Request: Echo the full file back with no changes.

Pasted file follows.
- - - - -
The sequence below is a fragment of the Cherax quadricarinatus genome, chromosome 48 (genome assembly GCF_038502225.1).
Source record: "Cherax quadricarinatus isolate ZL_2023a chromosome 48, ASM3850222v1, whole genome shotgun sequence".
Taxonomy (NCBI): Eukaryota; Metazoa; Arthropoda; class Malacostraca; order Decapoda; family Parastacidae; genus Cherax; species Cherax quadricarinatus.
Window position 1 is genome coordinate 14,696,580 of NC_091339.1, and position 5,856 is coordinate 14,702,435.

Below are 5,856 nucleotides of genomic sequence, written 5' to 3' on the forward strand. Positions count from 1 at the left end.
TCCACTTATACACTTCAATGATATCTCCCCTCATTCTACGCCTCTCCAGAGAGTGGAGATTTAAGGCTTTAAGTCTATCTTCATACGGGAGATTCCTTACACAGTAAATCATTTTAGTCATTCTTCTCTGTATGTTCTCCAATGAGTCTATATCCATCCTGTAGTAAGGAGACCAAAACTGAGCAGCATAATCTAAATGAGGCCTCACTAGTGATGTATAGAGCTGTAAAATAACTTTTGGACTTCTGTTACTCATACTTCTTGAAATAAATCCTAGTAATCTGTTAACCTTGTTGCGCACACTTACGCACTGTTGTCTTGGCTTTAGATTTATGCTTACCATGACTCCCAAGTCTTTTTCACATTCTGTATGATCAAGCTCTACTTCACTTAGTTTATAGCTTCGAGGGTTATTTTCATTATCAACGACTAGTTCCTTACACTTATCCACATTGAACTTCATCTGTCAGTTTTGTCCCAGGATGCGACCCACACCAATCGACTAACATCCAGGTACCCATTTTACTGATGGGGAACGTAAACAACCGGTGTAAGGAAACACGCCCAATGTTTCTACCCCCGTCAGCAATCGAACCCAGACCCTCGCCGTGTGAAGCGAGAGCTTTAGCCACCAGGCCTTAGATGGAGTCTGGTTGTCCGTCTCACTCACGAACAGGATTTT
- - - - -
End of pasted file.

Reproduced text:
The sequence below is a fragment of the Cherax quadricarinatus genome, chromosome 48 (genome assembly GCF_038502225.1).
Source record: "Cherax quadricarinatus isolate ZL_2023a chromosome 48, ASM3850222v1, whole genome shotgun sequence".
Taxonomy (NCBI): Eukaryota; Metazoa; Arthropoda; class Malacostraca; order Decapoda; family Parastacidae; genus Cherax; species Cherax quadricarinatus.
Window position 1 is genome coordinate 14,696,580 of NC_091339.1, and position 5,856 is coordinate 14,702,435.

Below are 5,856 nucleotides of genomic sequence, written 5' to 3' on the forward strand. Positions count from 1 at the left end.
TCCACTTATACACTTCAATGATATCTCCCCTCATTCTACGCCTCTCCAGAGAGTGGAGATTTAAGGCTTTAAGTCTATCTTCATACGGGAGATTCCTTACACAGTAAATCATTTTAGTCATTCTTCTCTGTATGTTCTCCAATGAGTCTATATCCATCCTGTAGTAAGGAGACCAAAACTGAGCAGCATAATCTAAATGAGGCCTCACTAGTGATGTATAGAGCTGTAAAATAACTTTTGGACTTCTGTTACTCATACTTCTTGAAATAAATCCTAGTAATCTGTTAACCTTGTTGCGCACACTTACGCACTGTTGTCTTGGCTTTAGATTTATGCTTACCATGACTCCCAAGTCTTTTTCACATTCTGTATGATCAAGCTCTACTTCACTTAGTTTATAGCTTCGAGGGTTATTTTCATTATCAACGACTAGTTCCTTACACTTATCCACATTGAACTTCATCTGTCAGTTTTGTCCCAGGATGCGACCCACACCAATCGACTAACATCCAGGTACCCATTTTACTGATGGGGAACGTAAACAACCGGTGTAAGGAAACACGCCCAATGTTTCTACCCCCGTCAGCAATCGAACCCAGACCCTCGCCGTGTGAAGCGAGAGCTTTAGCCACCAGGCCTTAGATGGAGTCTGGTTGTCCGTCTCACTCACGAACAGGATTTT